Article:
The Conference was convened, it deliberated over 2021/2 and made its report to the final plenary held in April 2022. Important proposals were made on the topics of democracy, the rule of law, the EU in the world, and digitisation. The report also considered key economic and social issues in chapters on climate change, health, the economy and social justice, and education, all of which on first examination would involve an extension of EU competencies. These demands for a guarantee of a better life has come from the citizens’ panels and mirrors many of the demands made by the Chilean constitutional assembly.

Energy and Climate Change

On climate change, the conference proposes requiring safe, sustainable, and just production of food, while also requiring the same principles to be applied to energy supply.

The measures are obvious and effective. While they regrettably do not refer to the IPCC temperature change limitation goals, they adopt a series of progressive investment goals in renewable energy, while maintaining an absolute commitment to a just transition and the maintenance of social and human rights. Protecting biodiversity , the importance of public transport systems and internet connectivity were also mentioned as part of an anti-climate change programme.


On Health, the centre piece for progressives must be the proposal calling for a “right to health” by guaranteeing all Europeans have equal and universal access to affordable, preventive, curative and quality health care.

Making access free is not explicitly demanded but the proposal calls for treaty change to allow the EU and its member states to offer a pan-European personal and public health service to its citizens and residents.

Economics and social justice

The chapter,   “A stronger economy, social justice and jobs”, calls, for the need to subordinate the macro-economic goals of the European Semester to the European Green Deal, digital transition and social justice & progress goals. It explicitly calls, in the context of the single market, the importance, if not the primacy, of the need to conform to “Sustainable Development Goals, including gender equality, and … not [to] undermine the protection of human, social and workers’ rights [ and] environmental and consumer protection standards.” It also calls for the EU’s macro-economic policy framework to take on board full-employment, sustainability, and minimum income goals.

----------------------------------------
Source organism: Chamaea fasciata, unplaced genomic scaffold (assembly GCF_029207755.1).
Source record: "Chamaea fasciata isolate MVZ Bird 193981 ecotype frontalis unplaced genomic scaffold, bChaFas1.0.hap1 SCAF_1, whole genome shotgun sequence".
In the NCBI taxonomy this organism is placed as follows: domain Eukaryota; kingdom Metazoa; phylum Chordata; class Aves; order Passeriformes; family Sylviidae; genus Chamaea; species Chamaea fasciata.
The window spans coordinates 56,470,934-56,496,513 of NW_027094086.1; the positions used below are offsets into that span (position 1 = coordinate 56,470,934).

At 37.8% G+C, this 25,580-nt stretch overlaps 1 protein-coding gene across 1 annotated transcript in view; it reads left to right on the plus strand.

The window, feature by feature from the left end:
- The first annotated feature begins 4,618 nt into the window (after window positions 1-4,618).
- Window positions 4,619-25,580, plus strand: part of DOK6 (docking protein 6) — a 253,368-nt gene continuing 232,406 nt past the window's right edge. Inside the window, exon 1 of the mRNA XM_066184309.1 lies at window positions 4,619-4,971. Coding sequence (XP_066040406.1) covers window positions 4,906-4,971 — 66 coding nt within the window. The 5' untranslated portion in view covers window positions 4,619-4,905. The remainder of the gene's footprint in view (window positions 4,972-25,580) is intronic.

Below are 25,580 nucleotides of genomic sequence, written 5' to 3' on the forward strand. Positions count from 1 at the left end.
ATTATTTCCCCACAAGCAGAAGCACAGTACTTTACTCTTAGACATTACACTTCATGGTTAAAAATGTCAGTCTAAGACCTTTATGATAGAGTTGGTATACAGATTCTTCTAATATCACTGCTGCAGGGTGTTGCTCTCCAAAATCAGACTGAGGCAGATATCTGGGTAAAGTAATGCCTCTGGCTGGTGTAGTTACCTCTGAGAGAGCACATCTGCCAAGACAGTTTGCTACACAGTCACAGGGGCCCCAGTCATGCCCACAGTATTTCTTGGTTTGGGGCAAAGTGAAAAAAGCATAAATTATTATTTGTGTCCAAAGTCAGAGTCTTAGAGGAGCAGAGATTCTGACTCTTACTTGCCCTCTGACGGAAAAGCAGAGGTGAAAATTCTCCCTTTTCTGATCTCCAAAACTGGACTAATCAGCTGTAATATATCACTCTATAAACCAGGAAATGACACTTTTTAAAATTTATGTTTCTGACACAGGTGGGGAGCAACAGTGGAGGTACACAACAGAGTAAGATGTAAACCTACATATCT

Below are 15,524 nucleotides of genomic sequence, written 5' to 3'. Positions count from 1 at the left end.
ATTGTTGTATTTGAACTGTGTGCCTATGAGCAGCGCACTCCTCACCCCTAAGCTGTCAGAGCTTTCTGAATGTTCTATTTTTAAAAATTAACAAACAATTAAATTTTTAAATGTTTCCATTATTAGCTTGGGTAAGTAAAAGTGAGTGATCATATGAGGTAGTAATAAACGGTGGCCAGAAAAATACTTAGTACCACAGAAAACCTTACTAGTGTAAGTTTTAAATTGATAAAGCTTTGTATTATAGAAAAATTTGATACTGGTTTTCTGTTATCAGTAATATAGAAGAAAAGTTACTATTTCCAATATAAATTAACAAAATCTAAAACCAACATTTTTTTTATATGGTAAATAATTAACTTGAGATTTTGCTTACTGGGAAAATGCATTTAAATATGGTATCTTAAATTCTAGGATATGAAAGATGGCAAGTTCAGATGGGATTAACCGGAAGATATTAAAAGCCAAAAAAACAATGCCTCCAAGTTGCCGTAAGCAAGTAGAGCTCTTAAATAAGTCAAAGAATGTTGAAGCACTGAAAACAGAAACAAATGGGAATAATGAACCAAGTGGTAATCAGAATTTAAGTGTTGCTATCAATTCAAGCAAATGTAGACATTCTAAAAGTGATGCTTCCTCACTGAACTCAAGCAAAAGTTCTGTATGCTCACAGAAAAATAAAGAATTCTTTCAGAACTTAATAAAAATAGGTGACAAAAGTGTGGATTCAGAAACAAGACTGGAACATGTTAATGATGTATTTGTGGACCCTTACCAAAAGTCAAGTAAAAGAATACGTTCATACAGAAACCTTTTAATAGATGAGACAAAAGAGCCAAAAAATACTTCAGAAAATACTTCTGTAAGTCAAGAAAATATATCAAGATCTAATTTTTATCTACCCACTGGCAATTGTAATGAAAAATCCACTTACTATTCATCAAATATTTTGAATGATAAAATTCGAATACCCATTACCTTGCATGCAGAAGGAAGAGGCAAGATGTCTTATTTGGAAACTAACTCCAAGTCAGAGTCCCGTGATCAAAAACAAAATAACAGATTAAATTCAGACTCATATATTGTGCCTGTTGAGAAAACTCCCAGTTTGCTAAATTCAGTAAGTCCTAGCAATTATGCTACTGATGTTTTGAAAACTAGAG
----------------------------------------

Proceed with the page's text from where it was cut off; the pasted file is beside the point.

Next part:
On Tax, the report focuses on anti-tax avoidance measures, QMV for council decisions on tax, and anti-tax haven measures. The report is particularly excised by corporate tax avoidance through transfer pricing and international profit repatriation.

The one downside is where the report talks about responsible fiscal policies at the member state level, which is usually code for austerity and suggests that on the debate between QMT & Keynesianism, this part of the report is agnostic at best and remains in favour of tight money at worst.


On education, the report demands the immediate establishment of an inclusive “Education Area” which provides equal access to quality education and life long learning. They propose mutual recognition of professional degrees and a common validation scheme. They make practical proposals  that would give effect to this while recognising the need to accept national, regional and local variances. They also propose using the cohesion fund to combat brain drain and/or youth exodus.

The Education chapter also includes proposals on youth, culture and exchanges, and sport. They propose permitting votes at 16, promoting exchanges beyond Erasmus+.

What next?

The European Parliament has issued a call for a convention to amend the Treaties to consider all the changes while the Council in July postponed its reply to the Parliament’s request. Some of these proposals would seem to require treaty change, others maybe not; the EU always seems to find a way to change itself when circumstances need.

This article highlights the progressive demands of the Conference, on Health, Climate Change, Social & Economic Justice and Education. It is a social democratic manifesto addressing the demands of the less well-off and marginalised. It’s the opportunity for a renewal of the social pillar which progressives should grasp with both hands, this time in alliance with the voters of otherwise conservative governments.